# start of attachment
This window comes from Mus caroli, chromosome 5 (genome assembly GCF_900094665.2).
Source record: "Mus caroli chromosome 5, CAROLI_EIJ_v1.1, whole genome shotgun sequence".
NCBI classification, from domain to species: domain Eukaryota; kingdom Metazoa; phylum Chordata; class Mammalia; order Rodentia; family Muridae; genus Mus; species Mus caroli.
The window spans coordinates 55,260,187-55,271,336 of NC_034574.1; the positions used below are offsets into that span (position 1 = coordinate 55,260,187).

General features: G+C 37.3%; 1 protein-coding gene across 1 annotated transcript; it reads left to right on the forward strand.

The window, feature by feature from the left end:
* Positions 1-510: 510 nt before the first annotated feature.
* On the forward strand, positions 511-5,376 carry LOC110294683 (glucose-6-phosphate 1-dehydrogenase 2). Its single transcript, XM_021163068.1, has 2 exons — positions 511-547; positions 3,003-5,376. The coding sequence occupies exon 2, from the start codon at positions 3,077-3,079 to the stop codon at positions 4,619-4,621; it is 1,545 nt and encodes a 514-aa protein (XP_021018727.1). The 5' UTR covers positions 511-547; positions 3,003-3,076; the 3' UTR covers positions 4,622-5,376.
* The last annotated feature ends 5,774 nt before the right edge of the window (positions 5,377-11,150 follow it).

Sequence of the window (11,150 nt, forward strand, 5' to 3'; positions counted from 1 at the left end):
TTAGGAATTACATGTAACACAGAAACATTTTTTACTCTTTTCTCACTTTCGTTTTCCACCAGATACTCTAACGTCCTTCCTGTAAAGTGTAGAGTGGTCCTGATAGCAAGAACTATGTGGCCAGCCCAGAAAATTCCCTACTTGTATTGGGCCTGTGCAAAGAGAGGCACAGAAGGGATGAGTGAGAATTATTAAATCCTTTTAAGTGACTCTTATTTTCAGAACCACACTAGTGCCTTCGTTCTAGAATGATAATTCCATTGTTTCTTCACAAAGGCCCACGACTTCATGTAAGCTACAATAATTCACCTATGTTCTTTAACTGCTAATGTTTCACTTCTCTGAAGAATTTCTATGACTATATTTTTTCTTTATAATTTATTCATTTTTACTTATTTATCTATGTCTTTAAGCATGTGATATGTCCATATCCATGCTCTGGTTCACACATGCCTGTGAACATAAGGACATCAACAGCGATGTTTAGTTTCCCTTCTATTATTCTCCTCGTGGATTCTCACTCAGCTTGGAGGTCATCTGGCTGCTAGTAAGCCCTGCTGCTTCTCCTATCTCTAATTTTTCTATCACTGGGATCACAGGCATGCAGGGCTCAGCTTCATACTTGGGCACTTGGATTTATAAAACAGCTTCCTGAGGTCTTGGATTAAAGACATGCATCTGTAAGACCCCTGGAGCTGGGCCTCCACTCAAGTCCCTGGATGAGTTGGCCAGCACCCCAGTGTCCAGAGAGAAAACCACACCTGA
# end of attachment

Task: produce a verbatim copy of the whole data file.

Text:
This window comes from Mus caroli, chromosome 5 (genome assembly GCF_900094665.2).
Source record: "Mus caroli chromosome 5, CAROLI_EIJ_v1.1, whole genome shotgun sequence".
NCBI classification, from domain to species: domain Eukaryota; kingdom Metazoa; phylum Chordata; class Mammalia; order Rodentia; family Muridae; genus Mus; species Mus caroli.
The window spans coordinates 55,260,187-55,271,336 of NC_034574.1; the positions used below are offsets into that span (position 1 = coordinate 55,260,187).

General features: G+C 37.3%; 1 protein-coding gene across 1 annotated transcript; it reads left to right on the forward strand.

The window, feature by feature from the left end:
* Positions 1-510: 510 nt before the first annotated feature.
* On the forward strand, positions 511-5,376 carry LOC110294683 (glucose-6-phosphate 1-dehydrogenase 2). Its single transcript, XM_021163068.1, has 2 exons — positions 511-547; positions 3,003-5,376. The coding sequence occupies exon 2, from the start codon at positions 3,077-3,079 to the stop codon at positions 4,619-4,621; it is 1,545 nt and encodes a 514-aa protein (XP_021018727.1). The 5' UTR covers positions 511-547; positions 3,003-3,076; the 3' UTR covers positions 4,622-5,376.
* The last annotated feature ends 5,774 nt before the right edge of the window (positions 5,377-11,150 follow it).

Sequence of the window (11,150 nt, forward strand, 5' to 3'; positions counted from 1 at the left end):
TTAGGAATTACATGTAACACAGAAACATTTTTTACTCTTTTCTCACTTTCGTTTTCCACCAGATACTCTAACGTCCTTCCTGTAAAGTGTAGAGTGGTCCTGATAGCAAGAACTATGTGGCCAGCCCAGAAAATTCCCTACTTGTATTGGGCCTGTGCAAAGAGAGGCACAGAAGGGATGAGTGAGAATTATTAAATCCTTTTAAGTGACTCTTATTTTCAGAACCACACTAGTGCCTTCGTTCTAGAATGATAATTCCATTGTTTCTTCACAAAGGCCCACGACTTCATGTAAGCTACAATAATTCACCTATGTTCTTTAACTGCTAATGTTTCACTTCTCTGAAGAATTTCTATGACTATATTTTTTCTTTATAATTTATTCATTTTTACTTATTTATCTATGTCTTTAAGCATGTGATATGTCCATATCCATGCTCTGGTTCACACATGCCTGTGAACATAAGGACATCAACAGCGATGTTTAGTTTCCCTTCTATTATTCTCCTCGTGGATTCTCACTCAGCTTGGAGGTCATCTGGCTGCTAGTAAGCCCTGCTGCTTCTCCTATCTCTAATTTTTCTATCACTGGGATCACAGGCATGCAGGGCTCAGCTTCATACTTGGGCACTTGGATTTATAAAACAGCTTCCTGAGGTCTTGGATTAAAGACATGCATCTGTAAGACCCCTGGAGCTGGGCCTCCACTCAAGTCCCTGGATGAGTTGGCCAGCACCCCAGTGTCCAGAGAGAAAACCACACCTGA